A few hours ago I received an email from Emily about the farm advertisement problem due on May 11. I wrote her back. But her question raises general issues for many projects. I’m sure other students also had similar problem with Friday’s homework.
In response, I just wrote
BDA18 Memo =My program runs too slowly v 1.1.
New version! BDA18 My program =slow v 1.2 The memo includes most of my specific suggestions about the May 11 homework. (This may be too late for some students, but most of the ideas were also discussed briefly in class on Monday or Wednesday.)
There are probably multiple typos and errors in the memo. Please send me corrections by email, for class credit.
I am working on the assignment due tomorrow and have encountered a problem. When reducing the TF-IDF matrix to 20 concepts, RStudio always stops working (as indicated by the little ‘Stop’ sign in the console. I’m thinking this is because the farm-ads.csv dataset is too large. Without reducing the concepts, I am unable to move forward with the random forest part of the assignment. I am wondering if there is a solution to this problem or a way to work around it.
Apologies in advance for not approaching you with this question earlier. It’s been a very hectic week!
Thanks for your help,
By the way, I’m 98% sure that in fact RStudio did not “stop working.” It was probably still cranking away. Check the Activity Monitor application on your computer to be sure.
At this stage each year, many teams run into either or both of two problems.
A. Getting error messages in R that appear to indicate their computer is out of memory (RAM). This is annoying but almost always straightforward to fix. At least two teams have already run into this problem in 2018, and assumed that it would be a major difficulty.
B. More subtle and harder to fix is getting bogged down somewhere and running out of time. A common place this happens is in data acquisition and cleaning, This is easy to fix “in theory,” but my sad experience is that some teams sink into the trap of “just a little longer, and we will be finished.” This stage can last for weeks!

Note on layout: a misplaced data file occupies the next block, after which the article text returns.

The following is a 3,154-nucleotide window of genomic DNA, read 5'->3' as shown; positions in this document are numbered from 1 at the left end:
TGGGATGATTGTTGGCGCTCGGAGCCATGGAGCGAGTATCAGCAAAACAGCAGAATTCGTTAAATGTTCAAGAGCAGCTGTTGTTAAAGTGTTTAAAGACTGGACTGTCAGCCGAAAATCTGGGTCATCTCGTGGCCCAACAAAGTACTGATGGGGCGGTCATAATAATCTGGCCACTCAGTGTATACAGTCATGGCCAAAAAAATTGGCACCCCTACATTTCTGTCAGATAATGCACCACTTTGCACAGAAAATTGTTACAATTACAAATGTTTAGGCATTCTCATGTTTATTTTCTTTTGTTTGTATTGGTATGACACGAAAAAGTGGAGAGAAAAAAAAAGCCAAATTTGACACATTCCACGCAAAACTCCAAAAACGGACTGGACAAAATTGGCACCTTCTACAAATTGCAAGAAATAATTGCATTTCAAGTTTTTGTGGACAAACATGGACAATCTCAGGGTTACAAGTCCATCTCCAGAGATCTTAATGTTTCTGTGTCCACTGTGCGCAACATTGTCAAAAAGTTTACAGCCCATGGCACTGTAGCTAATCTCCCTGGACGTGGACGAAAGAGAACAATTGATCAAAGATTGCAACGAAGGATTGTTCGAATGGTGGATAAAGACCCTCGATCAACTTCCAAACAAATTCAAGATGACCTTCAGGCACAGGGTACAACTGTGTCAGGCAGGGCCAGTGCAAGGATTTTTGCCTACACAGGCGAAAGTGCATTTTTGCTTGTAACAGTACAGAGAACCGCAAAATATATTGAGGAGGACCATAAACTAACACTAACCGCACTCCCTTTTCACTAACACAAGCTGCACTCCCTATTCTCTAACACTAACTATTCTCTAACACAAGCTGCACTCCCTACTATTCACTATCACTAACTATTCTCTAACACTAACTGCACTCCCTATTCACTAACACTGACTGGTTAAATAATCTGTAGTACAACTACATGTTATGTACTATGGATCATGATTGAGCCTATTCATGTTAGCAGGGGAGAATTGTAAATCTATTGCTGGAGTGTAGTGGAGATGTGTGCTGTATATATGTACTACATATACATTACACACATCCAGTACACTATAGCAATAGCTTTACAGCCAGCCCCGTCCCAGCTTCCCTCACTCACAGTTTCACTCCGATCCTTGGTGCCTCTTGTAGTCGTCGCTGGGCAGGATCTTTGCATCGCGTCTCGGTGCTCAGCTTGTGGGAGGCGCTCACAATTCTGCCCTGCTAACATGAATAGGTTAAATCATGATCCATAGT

A few sad examples
- More than one team has spent several weeks locating, downloading, cleaning, and merging data about crime (or other topics) in multiple cities. When they started to analyze it carefully they discovered that the crime reporting systems in the cities were quite different. By then it was week 8 of the course, and only had time for a partial analysis of one city.
- A team had too little time to tune their models and algorithms. The result was a prediction that had too much error to be useful.
- A team was racing to finish, and when they got their model results they did not take the time to check that they were reasonable. They submitted a report claiming a prediction error below 1 percent. That means, invariably, that there is some “time travel” in their data: of the seemingly independent variables is actually a converted version of what they are predicting. Example: EPA fuel mileage, where fuel efficiency, oil consumption, and CO2 emissions all measure approximately the same thing.
What to do?
I will gradually provide notes on avoiding, or solving, both of these problems. Please take them seriously. A few hours invested now can save (literally) a week or longer later in your project.
- Memo: What to do if you run out of memory? BDA18 Running out of memory v1.3
- Don’t get bogged down!! Keep moving! You can go back and improve it later!